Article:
Crooked Letter, Crooked Letter

Tom Franklin

3.83 based on 36863 ratings & 4647 reviews on Goodreads.com

2011 Winner

CWA Specsavers Bestseller Dagger

2011 Winner

CWA Goldsboro Gold Dagger

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31 July 2014
9781447271710
336 pages
Synopsis

WINNER OF THE CWA GOLD DAGGER AWARD FOR BEST CRIME NOVEL OF THE YEAR.
Amos, Mississippi, is a quiet town. Silas Jones is its sole law enforcement officer. The last excitement here was nearly twenty years ago, when a teenage girl disappeared on a date with Larry Ott, Silas's one-time boyhood friend. The law couldn't prove Larry guilty, but Amos' residents have shunned him ever since.

Then the town's peace is shattered when someone tries to kill the reclusive Ott, another young woman goes missing, and the town's drug dealer is murdered. Woven through the tautly written mystery is the unspoken secret that hangs over the lives of two men - one black, one white.

Crooked Letter, Crooked Letter, winner of the CWA Gold Dagger Award for Best Crime Novel of the Year, is a masterful novel, sizzling with deep Southern menace.

Tom Franklin's heart-tuggingly melancholic Crooked Letter, Crooked Letter was a standout slice of beautiful writing. Superb dialogue, scuffed social realism and painterly description bring alive the Mississippi backwater where the tangled history between ostracised Larry Ott and popular police officer Silas Jones is exposed by the disappearance of a girl. Franklin's powerfully imagined characters are captivating, and the sadness of the story indelibly stains your soul.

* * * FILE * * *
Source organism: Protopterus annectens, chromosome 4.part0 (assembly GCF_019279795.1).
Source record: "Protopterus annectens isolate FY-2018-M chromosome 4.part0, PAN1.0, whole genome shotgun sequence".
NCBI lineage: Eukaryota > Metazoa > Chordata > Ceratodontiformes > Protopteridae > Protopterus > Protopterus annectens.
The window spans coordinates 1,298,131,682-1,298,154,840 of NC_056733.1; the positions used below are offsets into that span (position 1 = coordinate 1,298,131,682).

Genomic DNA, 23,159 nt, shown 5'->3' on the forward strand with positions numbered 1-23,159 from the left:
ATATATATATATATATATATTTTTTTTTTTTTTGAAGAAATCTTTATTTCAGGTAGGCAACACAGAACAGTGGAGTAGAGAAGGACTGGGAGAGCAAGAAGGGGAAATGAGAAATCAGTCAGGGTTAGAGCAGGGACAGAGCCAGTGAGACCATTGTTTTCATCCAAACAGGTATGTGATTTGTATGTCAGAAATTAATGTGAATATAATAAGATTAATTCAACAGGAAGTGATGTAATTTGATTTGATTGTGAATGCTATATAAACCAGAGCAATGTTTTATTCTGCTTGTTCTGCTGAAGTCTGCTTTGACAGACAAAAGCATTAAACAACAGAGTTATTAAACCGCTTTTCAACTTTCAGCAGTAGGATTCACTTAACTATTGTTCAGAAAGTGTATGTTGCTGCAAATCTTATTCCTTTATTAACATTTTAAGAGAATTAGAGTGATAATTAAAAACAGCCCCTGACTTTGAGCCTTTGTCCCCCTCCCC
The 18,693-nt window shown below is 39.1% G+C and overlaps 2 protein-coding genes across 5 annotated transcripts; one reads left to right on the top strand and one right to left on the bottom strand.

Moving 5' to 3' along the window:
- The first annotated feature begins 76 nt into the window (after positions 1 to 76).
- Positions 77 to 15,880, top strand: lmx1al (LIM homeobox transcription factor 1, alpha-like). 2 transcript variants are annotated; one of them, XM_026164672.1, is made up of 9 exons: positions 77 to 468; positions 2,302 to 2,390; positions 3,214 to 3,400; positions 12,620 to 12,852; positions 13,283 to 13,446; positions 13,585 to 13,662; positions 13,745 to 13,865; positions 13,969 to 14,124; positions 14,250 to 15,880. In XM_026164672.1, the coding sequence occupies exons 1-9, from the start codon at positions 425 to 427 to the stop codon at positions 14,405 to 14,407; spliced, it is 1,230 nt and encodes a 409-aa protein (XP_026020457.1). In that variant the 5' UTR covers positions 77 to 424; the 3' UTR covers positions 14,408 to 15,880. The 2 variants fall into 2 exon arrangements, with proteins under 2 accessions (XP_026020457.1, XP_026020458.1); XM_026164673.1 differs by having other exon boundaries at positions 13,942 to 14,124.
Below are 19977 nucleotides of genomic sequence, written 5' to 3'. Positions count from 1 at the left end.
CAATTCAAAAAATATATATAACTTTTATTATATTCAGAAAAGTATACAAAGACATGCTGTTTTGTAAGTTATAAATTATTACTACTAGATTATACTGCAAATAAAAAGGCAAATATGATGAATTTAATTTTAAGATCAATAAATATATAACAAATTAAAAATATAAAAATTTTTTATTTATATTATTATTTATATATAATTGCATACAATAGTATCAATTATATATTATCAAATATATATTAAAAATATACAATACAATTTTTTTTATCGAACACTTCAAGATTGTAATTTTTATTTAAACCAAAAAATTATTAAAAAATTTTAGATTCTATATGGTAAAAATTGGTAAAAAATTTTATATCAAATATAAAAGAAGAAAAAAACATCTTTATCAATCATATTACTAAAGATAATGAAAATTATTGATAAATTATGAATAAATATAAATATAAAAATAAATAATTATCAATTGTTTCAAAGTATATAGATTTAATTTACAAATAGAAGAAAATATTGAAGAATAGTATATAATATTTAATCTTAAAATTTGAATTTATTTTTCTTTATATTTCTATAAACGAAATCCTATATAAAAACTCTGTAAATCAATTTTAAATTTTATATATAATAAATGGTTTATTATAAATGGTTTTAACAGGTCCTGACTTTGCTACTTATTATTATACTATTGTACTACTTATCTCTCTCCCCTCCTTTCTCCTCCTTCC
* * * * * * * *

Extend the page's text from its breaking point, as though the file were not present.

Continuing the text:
Metro -Books of the Year

This award winning crime novel that invited comparisons with To Kill A Mockingbird tells the story of white and black boyhood friends in rural Mississippi, separated by an apparent crime that changes their lives. A beautifully crafted thriller that explores the nature of friendship and bigotry.

Financial Times - Books of the Year

Guilt suffuses the pages of Mississippi author Tom Franklin's Crooked Letter, Crooked Letter as well. Franklin's prose is startlingly beautiful, the novel worth reading purely for his evocation of Mississippi. But what sticks at the end is Franklin's shattering, heart-breaking depiction of loneliness. A deserving winner of the Crime Writers' Association's Gold Dagger for best crime novel of the year.

Observer - Best Books of the Year